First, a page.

Examples: Acting efficiently or effectively?
The following examples illustrate the difference:
1. Example from everyday life
You need to mow the lawn in the garden.
- Effectiveness: You use scissors for this. This will at least bring you closer to your goal as you are shortening the lawn.
- Efficiency: In contrast to the scissors, the lawn mower is much more efficient. You need less time and effort.
2. Example from everyday university life
You want to write your bachelor thesis.
- Effectiveness: You pick up pen and paper and write a handwritten report.
- Efficiency: Instead, write your thesis on the computer. Errors can be corrected directly, you achieve better readability and can effortlessly restructure paragraphs or chapters afterwards.
3. Example from everyday working life
You need to convey important content to your team. For this you give a presentation.
- Effectiveness: You work out all possible secondary scenes on a given topic. In order not to forget any of this, read your paper word for word. Your audience will likely fall asleep while doing this.
- Efficiency: It is more effective to limit yourself to the important details of a topic. You practice the presentation beforehand so that you can speak freely and maintain eye contact. This increases the likelihood that your audience will take content away from the presentation.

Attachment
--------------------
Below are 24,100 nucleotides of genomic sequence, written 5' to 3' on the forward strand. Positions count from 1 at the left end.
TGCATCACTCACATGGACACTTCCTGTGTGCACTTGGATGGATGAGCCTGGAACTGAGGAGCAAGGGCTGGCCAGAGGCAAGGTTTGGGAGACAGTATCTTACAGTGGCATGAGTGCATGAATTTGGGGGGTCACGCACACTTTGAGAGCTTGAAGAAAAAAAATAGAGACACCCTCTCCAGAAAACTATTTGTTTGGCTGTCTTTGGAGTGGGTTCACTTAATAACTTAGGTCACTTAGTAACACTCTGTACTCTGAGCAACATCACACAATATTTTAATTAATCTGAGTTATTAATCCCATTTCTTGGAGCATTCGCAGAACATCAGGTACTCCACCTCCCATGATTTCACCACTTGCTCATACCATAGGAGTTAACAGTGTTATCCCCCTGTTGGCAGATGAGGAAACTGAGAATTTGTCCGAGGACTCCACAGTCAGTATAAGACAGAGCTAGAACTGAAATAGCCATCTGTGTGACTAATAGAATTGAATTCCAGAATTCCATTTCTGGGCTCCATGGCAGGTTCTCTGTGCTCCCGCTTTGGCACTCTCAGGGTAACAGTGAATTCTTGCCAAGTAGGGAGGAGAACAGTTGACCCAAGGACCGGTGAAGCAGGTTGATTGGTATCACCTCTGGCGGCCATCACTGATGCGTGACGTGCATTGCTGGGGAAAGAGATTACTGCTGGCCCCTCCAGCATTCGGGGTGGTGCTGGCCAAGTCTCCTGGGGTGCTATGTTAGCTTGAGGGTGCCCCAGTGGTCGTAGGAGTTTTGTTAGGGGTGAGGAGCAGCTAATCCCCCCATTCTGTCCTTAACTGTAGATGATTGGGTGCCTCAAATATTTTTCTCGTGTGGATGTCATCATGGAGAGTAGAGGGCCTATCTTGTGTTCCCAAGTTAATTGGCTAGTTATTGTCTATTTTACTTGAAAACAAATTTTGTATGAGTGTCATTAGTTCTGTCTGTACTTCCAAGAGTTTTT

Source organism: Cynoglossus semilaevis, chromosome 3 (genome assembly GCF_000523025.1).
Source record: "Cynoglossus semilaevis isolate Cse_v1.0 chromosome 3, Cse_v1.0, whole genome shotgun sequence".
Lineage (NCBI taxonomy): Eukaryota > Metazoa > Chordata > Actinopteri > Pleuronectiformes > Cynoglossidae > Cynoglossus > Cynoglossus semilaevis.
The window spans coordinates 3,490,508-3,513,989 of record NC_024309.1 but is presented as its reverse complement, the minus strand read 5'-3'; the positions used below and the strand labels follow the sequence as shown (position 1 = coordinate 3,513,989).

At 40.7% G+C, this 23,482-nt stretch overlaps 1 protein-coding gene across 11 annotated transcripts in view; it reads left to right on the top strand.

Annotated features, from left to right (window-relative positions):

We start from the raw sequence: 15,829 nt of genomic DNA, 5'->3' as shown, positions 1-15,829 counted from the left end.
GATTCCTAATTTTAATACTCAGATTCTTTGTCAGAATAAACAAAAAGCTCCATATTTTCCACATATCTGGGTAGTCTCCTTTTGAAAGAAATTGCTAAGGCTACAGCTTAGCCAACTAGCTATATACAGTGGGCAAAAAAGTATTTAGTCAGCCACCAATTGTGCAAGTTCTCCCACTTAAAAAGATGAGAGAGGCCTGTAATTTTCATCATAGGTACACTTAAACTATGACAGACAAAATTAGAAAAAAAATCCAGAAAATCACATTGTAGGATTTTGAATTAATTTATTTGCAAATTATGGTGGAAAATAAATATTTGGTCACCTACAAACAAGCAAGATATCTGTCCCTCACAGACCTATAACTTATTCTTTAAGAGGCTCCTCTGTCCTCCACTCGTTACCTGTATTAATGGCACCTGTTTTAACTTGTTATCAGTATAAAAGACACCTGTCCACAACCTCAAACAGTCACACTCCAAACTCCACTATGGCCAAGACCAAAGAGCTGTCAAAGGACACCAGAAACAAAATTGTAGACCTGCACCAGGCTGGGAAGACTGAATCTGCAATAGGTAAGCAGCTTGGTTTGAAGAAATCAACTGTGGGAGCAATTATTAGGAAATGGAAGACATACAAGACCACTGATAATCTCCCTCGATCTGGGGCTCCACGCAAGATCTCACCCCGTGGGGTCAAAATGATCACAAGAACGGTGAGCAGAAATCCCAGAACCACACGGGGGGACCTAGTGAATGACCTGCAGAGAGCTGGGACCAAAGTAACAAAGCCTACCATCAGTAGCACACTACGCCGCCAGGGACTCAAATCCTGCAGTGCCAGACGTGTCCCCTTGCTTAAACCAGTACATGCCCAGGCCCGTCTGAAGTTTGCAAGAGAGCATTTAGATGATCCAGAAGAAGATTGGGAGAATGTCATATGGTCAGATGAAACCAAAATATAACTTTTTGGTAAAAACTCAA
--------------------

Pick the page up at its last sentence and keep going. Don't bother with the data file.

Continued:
Formula for efficiency and effectiveness
For an economical and resource-saving path, you need to compare alternatives and options. This is the only way you can set the priorities accordingly and make a meaningful decision. To take the example of the lawnmower, you show efficiency in terms of time and effort when you use the lawnmower on your lawn. However, it costs money - in the form of electricity, gasoline and repairs. It is not efficient on these points. A method can only be selected after weighing and prioritizing various factors.